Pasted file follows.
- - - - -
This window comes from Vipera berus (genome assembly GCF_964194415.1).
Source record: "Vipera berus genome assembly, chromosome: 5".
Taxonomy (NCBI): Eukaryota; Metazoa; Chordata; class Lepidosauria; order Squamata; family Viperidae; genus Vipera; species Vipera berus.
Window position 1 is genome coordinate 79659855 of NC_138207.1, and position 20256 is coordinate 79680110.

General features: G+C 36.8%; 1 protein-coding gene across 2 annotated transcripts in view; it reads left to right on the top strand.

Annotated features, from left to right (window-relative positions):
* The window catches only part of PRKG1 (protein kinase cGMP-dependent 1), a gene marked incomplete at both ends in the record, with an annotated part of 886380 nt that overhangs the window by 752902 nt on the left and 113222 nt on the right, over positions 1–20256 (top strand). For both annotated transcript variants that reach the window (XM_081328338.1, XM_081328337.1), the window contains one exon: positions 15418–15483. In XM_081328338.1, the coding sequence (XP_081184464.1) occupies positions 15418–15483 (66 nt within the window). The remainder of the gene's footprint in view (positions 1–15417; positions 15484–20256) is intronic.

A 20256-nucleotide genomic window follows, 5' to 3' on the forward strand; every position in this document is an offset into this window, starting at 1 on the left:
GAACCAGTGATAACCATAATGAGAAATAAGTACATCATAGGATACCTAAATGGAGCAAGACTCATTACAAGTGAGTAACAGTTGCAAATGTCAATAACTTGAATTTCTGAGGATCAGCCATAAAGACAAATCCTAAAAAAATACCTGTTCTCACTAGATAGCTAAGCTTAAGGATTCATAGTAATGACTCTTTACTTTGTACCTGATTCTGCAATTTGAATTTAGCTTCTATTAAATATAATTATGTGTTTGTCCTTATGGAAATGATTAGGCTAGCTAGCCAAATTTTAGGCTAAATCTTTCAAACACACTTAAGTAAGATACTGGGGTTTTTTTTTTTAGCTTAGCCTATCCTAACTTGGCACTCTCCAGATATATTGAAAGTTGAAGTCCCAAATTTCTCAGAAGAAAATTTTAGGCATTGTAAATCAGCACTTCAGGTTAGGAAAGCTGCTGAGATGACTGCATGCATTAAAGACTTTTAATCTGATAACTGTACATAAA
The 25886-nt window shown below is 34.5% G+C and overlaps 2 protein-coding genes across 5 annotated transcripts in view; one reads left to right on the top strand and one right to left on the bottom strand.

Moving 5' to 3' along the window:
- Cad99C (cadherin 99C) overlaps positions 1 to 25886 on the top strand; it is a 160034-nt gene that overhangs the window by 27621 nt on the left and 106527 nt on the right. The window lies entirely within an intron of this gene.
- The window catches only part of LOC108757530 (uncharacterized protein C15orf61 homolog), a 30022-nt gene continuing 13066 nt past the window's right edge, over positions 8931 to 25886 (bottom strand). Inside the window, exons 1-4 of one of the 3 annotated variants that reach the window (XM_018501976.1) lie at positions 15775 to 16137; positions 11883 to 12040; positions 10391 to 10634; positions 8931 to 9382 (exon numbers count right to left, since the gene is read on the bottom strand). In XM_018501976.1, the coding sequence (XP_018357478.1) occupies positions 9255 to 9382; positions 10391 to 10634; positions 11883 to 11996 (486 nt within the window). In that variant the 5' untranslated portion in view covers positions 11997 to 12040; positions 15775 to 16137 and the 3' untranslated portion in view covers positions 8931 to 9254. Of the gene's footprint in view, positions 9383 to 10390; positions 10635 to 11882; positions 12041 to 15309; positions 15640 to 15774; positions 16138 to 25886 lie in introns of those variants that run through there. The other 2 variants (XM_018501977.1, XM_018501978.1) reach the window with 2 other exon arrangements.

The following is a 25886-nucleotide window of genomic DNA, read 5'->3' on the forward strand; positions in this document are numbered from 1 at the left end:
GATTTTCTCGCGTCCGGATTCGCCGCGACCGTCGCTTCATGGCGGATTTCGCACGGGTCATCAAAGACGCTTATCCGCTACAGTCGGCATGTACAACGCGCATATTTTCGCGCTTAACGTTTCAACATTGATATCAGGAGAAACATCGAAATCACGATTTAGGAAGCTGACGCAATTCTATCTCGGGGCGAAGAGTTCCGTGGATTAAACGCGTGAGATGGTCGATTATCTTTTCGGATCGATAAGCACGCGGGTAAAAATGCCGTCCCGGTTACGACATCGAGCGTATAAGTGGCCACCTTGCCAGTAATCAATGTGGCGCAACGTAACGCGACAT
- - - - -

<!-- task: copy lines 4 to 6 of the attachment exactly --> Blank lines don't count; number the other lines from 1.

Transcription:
Window position 1 is genome coordinate 79659855 of NC_138207.1, and position 20256 is coordinate 79680110.

General features: G+C 36.8%; 1 protein-coding gene across 2 annotated transcripts in view; it reads left to right on the top strand.

Annotated features, from left to right (window-relative positions):